After the intervention, the gender gap was smaller: the average score for men was 3.44 (SE 0.16); the average score for women was 3.18 (SE 0.16). Again, compute the sampling distribution of the gender gap and test it. 
Question 2:  Compute a 90% confidence interval and a p-value for the change in gender gap. 
[2] Stein et al. “Evidence for the persistent effects of an intervention to mitigate gender-sterotypical task allocation within student engineering teams,” Proceedings of the IEEE Frontiers in Education Conference, 2014.
In the book I present ways to do these computations, and I will post my "solutions" here soon.  But first I want to pose these questions as a challenge for statisticians and people learning statistics.  How would you approach these problems?

The reason I ask:  Question 1 is pretty much a textbook problem; you can probably find an online calculator to do it for you.  But you are less likely to find a canned solution to Question 2, so I am curious to see how people go about it.  I hope to post some different solutions soon.

By the way, this is not meant to be a "gotcha" question.  If some people get it wrong, I am not going to make fun of them.  I am looking for different correct approaches; I will ignore mistakes, and only point out incorrect approaches if they are interestingly incorrect.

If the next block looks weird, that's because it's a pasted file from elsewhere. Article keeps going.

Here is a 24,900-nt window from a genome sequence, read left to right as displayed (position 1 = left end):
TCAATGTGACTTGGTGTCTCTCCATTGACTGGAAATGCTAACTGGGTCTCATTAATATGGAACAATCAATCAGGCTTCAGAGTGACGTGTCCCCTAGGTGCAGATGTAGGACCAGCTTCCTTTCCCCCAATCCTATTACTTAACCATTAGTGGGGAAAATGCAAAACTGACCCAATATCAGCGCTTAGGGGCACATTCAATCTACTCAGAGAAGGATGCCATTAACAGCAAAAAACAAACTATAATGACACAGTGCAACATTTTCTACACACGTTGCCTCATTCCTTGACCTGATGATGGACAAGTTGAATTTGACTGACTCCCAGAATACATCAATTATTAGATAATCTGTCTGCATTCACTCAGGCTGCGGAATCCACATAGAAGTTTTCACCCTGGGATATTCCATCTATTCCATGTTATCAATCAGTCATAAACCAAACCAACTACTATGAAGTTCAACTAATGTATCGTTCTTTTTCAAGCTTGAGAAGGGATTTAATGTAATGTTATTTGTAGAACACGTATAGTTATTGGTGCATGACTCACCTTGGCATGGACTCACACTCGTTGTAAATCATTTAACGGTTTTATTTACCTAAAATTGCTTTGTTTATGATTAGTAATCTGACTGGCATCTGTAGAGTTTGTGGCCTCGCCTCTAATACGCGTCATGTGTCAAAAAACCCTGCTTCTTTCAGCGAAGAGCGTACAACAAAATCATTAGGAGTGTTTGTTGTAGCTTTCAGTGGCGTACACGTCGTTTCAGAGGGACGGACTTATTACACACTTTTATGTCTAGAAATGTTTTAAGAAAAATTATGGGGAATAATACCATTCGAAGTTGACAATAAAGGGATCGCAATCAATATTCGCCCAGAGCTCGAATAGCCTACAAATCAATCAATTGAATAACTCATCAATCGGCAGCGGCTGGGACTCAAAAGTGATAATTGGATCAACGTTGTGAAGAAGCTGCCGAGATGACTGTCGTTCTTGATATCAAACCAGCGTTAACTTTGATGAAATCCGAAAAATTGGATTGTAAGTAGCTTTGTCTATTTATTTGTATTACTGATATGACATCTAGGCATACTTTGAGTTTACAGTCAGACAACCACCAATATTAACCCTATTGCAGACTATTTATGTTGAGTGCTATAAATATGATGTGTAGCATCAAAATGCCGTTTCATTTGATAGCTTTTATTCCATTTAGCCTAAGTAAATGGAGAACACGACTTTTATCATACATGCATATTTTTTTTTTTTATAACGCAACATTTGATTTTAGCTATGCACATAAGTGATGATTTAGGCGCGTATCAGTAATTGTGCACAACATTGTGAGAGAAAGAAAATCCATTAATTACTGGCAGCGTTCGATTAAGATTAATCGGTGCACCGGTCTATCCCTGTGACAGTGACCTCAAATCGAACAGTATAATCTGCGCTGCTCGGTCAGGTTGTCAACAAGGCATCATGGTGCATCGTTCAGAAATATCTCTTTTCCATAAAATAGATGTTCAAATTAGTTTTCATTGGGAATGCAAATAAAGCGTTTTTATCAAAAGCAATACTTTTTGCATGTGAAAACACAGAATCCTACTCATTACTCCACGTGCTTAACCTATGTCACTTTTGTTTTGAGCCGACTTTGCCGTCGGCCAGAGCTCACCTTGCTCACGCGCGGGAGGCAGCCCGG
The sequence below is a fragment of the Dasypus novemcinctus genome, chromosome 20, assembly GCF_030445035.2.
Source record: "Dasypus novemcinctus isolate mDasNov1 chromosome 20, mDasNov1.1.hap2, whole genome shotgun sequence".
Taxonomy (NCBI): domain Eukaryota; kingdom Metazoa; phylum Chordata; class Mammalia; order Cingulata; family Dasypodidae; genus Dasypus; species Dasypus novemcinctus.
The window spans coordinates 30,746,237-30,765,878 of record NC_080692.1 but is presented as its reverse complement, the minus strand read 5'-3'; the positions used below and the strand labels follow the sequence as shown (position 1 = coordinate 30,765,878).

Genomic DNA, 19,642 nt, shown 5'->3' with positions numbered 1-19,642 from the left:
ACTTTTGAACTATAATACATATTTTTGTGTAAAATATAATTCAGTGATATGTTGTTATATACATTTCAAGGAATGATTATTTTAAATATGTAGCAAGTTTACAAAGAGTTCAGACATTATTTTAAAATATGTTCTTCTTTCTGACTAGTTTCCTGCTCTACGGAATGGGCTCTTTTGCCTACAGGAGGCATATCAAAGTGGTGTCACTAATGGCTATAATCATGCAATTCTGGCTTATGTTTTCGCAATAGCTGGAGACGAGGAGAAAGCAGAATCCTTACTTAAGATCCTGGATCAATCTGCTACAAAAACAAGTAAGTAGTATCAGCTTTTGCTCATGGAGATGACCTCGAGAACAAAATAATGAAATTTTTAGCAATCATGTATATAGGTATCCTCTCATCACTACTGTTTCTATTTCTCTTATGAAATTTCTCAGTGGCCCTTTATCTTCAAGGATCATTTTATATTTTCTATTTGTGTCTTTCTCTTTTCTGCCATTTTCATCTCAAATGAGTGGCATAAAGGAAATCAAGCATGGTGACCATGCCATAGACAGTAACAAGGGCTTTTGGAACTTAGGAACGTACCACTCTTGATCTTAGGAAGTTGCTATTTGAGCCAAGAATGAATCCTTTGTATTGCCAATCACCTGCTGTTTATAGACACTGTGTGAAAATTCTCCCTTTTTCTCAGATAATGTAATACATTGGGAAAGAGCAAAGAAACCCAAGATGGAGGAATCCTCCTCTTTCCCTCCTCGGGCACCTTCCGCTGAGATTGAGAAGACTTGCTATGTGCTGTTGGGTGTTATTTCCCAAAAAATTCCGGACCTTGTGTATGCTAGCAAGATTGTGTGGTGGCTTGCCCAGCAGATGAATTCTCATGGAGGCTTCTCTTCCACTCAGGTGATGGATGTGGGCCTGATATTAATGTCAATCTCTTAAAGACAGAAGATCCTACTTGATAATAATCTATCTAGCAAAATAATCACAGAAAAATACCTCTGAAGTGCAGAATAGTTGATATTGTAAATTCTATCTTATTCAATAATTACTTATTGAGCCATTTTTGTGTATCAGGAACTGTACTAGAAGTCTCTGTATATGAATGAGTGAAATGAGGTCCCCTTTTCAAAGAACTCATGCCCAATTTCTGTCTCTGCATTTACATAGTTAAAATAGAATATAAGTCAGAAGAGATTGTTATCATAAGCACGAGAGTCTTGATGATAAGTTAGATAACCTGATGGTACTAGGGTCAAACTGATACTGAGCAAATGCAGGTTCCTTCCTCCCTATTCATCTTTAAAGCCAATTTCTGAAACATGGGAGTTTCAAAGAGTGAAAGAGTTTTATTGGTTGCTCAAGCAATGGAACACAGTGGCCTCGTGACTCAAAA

You can post a solution in the comments below, or discuss it on reddit.com/r/statistics, or if you don't want to be influenced by others, send me email at downey at allendowney dot com.

UPDATE August 26, 2014

The discussion of this question on reddit.com/r/statistics was as interesting as I hoped.  People suggested several very different approaches to the problem.  The range of responses extends from something like, "This is a standard problem with a known, canned answer," to something like, "There are likely to be dependencies among the values that make the standard model invalid, so the best you can do is an upper bound."  In other words, the problem is either trivial or impossible!